Moving to Asia


ASIA

Choose your destination


Afghanistan
Azerbaijan
Flag icon of Brunei
Brunei
Cambodia
China: Beijing, Guangzhou, Shanghai
Flag icon for Hong Kong
Hong Kong
Flag icon for India
India: Delhi, Mumbai, Bangalore
Flag icon for Indonesia
Indonesia: Jakarta
Flag icon for Japan
Japan: Tokyo, Osaka
Kazakhstan flag
Kazakhstan
Flag icon for Kyrgyzstan
Kyrgyzstan
Flag icon for Malaysia
Malaysia: Kuala Lumpur
Flag icon for Malaysia
Pakistan
Philippines
Flag icon of Russia
RussiaMoscow
Flag icon of Singapore
Singapore
Flag icon for South Korea
South Korea: Seoul
Tajikistan flag
Tajikistan
Taiwan flag icon
Taiwan: Taipei
Thailand flag icon
Thailand: Bangkok
Uzbekistan
Vietnam Flag icon
Vietnam: Ho Chi Minh City, Hanoi

 

Moving to Asia


Expats moving to Asia will find themselves on a continent that’s as vast as it is varied. The striking regional contrasts and extensive differences in terms of ethnicity, culture, history, economy and environment may surprise many – but as the world’s largest and most populous continent, little else could be expected.

Above all else, Asia is demanding attention primarily for its economic prowess. Both high-profile emerging economies, like India, and long-respected powerhouses, like China and Japan, are attracting expats looking to further their career and land positions associated with lucrative salaries.

Especially in light of a global recession that wreaked havoc in the Western world, the continent’s four impressive financial centres (Tokyo, Hong Kong, Singapore and Shanghai) and assorted manufacturing and production hubs are beginning to appeal to more and more foreigners.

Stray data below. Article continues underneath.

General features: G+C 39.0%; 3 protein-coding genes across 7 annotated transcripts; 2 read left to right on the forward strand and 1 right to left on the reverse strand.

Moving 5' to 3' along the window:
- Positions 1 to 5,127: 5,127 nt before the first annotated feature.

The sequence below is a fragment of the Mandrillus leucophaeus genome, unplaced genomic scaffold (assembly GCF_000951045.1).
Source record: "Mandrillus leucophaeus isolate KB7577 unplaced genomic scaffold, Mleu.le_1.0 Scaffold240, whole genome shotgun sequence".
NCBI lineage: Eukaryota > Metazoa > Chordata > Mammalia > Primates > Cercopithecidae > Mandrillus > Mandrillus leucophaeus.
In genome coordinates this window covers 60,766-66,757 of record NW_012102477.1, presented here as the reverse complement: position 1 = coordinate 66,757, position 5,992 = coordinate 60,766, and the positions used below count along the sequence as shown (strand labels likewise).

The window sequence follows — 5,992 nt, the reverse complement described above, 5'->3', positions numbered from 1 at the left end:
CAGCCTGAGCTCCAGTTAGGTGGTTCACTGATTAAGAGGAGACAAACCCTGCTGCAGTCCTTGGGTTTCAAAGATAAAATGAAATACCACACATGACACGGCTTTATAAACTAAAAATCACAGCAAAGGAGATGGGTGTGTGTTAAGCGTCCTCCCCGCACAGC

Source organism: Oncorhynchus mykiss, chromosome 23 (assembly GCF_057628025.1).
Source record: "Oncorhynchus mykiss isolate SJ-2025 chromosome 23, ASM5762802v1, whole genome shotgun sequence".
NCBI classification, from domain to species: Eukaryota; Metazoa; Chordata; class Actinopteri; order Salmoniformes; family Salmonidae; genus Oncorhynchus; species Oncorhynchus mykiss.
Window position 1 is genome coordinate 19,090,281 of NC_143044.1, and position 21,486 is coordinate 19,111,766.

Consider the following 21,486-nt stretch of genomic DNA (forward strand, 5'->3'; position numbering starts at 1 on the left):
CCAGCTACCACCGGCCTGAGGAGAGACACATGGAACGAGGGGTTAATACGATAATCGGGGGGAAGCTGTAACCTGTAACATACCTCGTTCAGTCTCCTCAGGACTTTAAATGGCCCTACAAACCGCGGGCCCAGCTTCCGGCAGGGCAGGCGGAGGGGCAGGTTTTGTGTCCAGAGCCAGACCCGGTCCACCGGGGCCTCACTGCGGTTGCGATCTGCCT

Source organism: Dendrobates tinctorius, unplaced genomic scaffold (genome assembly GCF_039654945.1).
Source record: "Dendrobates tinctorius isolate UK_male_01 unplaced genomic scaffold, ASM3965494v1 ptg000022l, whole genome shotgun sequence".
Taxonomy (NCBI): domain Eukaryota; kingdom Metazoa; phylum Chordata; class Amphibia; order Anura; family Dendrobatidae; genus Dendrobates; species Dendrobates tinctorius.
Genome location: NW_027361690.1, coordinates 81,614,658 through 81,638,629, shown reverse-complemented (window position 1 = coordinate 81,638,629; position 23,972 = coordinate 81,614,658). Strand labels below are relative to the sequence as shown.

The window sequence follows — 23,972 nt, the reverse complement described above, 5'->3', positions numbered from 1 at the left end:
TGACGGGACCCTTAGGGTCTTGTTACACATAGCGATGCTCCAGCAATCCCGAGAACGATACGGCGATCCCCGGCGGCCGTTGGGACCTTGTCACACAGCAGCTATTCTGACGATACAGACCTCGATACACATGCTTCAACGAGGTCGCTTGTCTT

All things considered, though, expats should be aware that Asia’s opportunities don’t come without certain challenges. Whether planning to move to the suburbs of Delhi, the high-rises of Hong Kong or the ring roads of Beijing, expats will likely be flung into a life in Asia that is very different from that in their homeland.

Complex cultural idiosyncrasies (like the concept of 'saving face'), daunting language barriers, and the constant crush of a nearly claustrophobic populace in the key urban centres can be incredibly disorientating. Not to mention the exorbitantly high and continuously rising cost of living in Asia’s internationally renowned commercial cities.

That said, for every hurdle, there comes the opportunity to get a handle on a new and invigorating aspect of living abroad. Thus, those who can be patient and remain calm during the process of adaptation will be rewarded with life in a region that’s as aromatic and it is aesthetically riveting, as spiritual as it is driven, and as colourful as it is rich.